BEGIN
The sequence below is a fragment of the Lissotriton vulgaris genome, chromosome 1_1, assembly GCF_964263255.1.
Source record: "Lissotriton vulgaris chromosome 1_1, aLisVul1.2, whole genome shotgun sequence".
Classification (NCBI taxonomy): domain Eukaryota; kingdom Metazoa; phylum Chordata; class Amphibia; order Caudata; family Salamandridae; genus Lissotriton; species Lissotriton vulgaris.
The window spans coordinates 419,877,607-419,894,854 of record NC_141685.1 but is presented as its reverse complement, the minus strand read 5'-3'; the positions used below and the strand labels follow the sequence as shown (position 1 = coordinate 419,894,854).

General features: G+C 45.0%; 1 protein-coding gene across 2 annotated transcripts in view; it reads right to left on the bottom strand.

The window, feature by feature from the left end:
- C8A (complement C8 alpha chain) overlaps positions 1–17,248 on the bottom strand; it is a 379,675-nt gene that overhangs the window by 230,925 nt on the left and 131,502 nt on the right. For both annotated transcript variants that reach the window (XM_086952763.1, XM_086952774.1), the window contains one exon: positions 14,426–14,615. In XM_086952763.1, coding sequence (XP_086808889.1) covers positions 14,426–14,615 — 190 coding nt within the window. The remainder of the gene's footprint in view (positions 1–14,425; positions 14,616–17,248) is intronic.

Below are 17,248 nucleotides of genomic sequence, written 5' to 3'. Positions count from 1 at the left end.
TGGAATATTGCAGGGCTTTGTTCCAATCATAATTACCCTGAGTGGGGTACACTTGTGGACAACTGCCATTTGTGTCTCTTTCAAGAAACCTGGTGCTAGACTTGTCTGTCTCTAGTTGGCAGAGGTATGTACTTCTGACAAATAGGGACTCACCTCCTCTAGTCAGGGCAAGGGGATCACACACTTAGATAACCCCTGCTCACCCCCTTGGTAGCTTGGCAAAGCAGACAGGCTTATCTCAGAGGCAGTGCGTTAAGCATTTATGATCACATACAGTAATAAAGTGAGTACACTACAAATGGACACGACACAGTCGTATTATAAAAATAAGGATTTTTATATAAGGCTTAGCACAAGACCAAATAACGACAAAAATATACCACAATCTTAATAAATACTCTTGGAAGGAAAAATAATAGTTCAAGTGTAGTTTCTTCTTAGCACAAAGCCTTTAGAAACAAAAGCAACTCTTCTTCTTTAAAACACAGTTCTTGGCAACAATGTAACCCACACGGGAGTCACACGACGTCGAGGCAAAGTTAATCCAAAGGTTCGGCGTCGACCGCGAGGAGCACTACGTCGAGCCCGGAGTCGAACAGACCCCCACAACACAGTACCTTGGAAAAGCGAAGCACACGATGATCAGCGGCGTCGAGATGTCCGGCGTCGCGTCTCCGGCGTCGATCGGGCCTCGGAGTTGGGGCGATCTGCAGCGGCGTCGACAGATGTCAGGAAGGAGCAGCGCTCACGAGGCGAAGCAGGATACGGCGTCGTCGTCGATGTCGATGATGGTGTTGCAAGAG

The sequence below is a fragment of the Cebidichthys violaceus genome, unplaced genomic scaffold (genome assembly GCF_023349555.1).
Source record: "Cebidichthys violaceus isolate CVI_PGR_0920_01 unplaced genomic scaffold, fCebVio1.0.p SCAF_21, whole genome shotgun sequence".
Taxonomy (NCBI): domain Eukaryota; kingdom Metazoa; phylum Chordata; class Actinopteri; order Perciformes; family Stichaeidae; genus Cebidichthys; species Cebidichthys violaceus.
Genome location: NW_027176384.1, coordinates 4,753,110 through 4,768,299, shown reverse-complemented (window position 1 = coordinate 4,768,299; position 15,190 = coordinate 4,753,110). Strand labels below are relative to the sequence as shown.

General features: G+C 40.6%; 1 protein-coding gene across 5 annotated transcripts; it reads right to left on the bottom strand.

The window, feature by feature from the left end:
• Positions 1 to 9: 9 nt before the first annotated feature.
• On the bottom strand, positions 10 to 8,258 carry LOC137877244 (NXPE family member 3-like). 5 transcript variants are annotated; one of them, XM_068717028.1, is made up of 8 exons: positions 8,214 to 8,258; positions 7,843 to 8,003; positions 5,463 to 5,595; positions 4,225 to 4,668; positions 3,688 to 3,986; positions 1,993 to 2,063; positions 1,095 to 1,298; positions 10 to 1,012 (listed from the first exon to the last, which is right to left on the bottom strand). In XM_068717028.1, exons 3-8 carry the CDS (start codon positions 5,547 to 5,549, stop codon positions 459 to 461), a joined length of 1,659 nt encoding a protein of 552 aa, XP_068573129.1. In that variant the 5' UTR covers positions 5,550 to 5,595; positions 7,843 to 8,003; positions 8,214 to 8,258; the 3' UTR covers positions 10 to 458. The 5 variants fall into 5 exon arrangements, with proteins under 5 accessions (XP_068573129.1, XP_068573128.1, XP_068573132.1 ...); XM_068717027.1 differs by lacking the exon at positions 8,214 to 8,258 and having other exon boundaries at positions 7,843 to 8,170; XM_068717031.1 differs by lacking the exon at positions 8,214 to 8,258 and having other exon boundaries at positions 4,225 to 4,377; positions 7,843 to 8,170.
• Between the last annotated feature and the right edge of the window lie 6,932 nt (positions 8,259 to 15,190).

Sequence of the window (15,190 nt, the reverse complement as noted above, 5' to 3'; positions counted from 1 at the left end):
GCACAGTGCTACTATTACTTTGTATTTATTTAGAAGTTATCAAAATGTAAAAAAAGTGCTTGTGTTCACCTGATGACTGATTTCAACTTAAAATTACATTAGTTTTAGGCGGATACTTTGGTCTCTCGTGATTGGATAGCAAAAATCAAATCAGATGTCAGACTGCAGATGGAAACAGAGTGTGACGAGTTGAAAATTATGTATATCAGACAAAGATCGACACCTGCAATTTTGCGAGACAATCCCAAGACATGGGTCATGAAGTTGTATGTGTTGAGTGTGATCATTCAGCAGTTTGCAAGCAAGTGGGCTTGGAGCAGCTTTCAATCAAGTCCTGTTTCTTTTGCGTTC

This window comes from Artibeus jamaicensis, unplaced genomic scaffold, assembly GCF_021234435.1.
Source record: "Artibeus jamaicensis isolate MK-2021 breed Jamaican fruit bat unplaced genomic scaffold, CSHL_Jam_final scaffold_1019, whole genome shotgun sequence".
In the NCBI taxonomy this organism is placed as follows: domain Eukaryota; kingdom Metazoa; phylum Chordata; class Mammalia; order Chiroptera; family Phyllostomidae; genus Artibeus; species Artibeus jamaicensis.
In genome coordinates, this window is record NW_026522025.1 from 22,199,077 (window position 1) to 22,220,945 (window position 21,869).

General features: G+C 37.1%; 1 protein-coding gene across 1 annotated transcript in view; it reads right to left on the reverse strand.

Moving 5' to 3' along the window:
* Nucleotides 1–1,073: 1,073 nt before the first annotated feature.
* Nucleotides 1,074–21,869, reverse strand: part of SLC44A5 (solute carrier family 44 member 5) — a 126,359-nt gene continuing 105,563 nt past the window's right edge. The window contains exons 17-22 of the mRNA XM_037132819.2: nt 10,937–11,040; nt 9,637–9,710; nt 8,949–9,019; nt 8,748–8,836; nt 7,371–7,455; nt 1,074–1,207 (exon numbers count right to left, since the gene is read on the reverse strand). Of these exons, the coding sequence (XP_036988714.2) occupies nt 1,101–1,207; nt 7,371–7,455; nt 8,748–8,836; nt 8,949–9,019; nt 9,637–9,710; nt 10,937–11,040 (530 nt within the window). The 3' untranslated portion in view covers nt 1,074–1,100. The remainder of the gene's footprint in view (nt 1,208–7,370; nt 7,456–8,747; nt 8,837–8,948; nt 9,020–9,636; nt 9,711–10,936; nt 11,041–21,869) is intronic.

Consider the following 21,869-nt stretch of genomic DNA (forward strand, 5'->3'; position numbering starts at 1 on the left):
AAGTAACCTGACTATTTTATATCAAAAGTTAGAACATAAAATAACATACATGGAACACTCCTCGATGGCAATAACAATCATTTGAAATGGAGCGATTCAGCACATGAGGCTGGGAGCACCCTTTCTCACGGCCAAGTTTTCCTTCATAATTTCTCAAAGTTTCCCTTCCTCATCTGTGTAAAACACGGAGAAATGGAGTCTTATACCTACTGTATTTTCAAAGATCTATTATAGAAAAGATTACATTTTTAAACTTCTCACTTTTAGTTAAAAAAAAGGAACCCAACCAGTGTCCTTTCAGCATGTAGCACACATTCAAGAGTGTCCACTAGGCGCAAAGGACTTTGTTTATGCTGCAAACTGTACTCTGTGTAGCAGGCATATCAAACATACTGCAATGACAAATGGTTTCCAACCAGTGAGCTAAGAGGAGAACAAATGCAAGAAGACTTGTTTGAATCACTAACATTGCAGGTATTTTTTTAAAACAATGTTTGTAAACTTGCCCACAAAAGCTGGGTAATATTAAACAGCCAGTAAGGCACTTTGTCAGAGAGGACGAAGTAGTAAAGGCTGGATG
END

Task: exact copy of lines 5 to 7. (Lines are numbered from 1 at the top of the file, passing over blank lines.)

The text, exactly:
General features: G+C 45.0%; 1 protein-coding gene across 2 annotated transcripts in view; it reads right to left on the bottom strand.

The window, feature by feature from the left end:
- C8A (complement C8 alpha chain) overlaps positions 1–17,248 on the bottom strand; it is a 379,675-nt gene that overhangs the window by 230,925 nt on the left and 131,502 nt on the right. For both annotated transcript variants that reach the window (XM_086952763.1, XM_086952774.1), the window contains one exon: positions 14,426–14,615. In XM_086952763.1, coding sequence (XP_086808889.1) covers positions 14,426–14,615 — 190 coding nt within the window. The remainder of the gene's footprint in view (positions 1–14,425; positions 14,616–17,248) is intronic.